Dorothy was rescued from a backyard breeder, where she spent the first 8 years of her life living in a rabbit hutch. She needed 13 dental extractions, and had a grade-2 heart murmur, bilateral medial patella luxation, cataracts, and bilateral hip dysplasia with moderate degenerative joint disease.
Dorothy was a matted mess when she came into our care, and she also had allergies and skin issues. Once we got her healthy, she was adopted by a wonderful woman who needed Dorothy’s love as much as Dorothy needed hers.
The $250 grant was applied to medical care for Jean, a stray dog who was underweight and had severe skin conditions. She is now at one of our North Carolina foster homes, making a complete recovery, and hopefully she will be adopted soon.
At the time we were considering Jean, there was a significant chance we would have passed her up without this grant.
Jean was a stray with some sores or a skin condition on her hind end; she was also definitely underweight. She was not being adopted at the shelter, so Chasin Tail Rescue pulled her on Aug. 14 and she has been with a foster since. When she has completely recovered, she will be put up for adoption. When she was picked up, she had a tear in her eye, captured in one of the photos.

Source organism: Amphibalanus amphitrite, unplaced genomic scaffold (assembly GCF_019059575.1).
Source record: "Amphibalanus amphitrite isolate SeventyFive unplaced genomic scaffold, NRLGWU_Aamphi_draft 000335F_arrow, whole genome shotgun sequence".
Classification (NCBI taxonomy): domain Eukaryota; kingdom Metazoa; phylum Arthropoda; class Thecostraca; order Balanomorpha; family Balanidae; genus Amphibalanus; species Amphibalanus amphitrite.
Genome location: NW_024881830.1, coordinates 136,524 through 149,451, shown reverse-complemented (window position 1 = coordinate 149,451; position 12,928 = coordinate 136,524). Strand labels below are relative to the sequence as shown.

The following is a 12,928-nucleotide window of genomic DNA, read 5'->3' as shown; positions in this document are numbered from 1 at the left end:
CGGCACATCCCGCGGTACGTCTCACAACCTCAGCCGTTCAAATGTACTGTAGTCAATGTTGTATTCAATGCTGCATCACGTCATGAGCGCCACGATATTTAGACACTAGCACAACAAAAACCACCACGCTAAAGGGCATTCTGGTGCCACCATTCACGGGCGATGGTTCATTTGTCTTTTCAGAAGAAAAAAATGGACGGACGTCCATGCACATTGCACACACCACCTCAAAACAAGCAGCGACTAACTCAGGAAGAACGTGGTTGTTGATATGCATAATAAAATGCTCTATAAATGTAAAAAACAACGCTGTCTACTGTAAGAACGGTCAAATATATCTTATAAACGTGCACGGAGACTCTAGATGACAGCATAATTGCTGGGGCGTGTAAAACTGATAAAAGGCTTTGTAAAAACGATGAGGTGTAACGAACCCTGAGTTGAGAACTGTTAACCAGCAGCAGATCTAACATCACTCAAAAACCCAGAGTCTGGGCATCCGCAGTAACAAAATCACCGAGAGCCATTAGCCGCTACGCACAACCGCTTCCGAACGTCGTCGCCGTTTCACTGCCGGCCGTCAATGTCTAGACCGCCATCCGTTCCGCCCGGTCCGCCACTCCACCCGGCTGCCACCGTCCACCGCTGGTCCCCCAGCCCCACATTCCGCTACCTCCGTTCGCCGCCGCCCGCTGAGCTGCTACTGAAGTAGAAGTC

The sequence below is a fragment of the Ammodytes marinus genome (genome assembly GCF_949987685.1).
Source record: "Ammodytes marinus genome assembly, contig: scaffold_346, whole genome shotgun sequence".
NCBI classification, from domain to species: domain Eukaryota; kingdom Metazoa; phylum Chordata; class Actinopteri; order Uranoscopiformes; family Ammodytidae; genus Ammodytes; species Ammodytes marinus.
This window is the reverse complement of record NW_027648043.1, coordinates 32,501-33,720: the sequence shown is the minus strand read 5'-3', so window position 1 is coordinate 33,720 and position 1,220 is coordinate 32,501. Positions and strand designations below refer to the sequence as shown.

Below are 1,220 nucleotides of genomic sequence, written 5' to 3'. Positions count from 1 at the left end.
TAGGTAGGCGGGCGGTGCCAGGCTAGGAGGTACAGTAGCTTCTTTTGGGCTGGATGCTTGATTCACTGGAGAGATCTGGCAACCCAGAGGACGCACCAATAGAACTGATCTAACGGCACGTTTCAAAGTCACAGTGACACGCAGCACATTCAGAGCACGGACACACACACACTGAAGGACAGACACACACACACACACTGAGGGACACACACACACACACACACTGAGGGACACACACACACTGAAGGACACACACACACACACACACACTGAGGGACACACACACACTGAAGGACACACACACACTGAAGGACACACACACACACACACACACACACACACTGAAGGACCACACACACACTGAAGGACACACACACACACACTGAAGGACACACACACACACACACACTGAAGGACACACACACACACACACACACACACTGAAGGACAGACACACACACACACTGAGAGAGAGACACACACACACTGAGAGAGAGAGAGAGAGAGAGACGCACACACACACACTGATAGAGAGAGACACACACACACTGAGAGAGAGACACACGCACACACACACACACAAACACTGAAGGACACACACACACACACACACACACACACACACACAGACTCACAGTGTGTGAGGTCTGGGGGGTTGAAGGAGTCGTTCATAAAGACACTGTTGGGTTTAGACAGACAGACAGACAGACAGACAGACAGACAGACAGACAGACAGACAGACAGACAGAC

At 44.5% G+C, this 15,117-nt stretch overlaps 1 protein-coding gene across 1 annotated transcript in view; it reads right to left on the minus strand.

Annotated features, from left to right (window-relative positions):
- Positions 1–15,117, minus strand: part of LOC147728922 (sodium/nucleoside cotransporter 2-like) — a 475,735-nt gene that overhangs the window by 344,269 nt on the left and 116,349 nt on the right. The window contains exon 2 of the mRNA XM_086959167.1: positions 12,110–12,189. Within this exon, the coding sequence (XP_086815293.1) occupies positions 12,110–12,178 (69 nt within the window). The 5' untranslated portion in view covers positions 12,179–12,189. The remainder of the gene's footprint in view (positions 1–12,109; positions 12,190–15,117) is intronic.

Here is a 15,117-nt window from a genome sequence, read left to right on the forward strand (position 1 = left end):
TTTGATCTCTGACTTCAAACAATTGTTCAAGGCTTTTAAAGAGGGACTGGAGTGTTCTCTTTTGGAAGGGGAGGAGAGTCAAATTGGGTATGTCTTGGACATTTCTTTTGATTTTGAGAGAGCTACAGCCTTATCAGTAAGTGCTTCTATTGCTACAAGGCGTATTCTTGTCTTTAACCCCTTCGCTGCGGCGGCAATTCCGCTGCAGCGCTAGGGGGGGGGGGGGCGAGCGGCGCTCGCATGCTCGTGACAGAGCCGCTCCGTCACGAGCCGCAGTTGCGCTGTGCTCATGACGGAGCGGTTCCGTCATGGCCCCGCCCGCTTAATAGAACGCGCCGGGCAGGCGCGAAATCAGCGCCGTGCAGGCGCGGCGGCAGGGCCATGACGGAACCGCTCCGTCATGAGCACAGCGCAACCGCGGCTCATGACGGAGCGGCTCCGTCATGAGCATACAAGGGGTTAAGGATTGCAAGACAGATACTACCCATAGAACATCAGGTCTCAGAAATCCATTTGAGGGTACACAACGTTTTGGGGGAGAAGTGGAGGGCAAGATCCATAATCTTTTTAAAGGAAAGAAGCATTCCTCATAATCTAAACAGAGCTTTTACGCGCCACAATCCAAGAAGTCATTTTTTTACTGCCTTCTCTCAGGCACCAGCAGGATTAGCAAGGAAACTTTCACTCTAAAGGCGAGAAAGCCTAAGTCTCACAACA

Grant support from the Petfinder Foundation was used to support our foster program, which quickly expanded to include available animals following the onset of the coronavirus pandemic.
Specifically, funding from the Petfinder Foundation provided the means to purchase essential foster-care supplies such as large crates, bedding, bowls, food, and toys to support our foster families while they temporarily cared for our animals.
During the beginning of the coronavirus pandemic, our available dogs needed foster families, and our organization was lucky to have many families reach out to us willing to open their hearts and homes to an animal in need.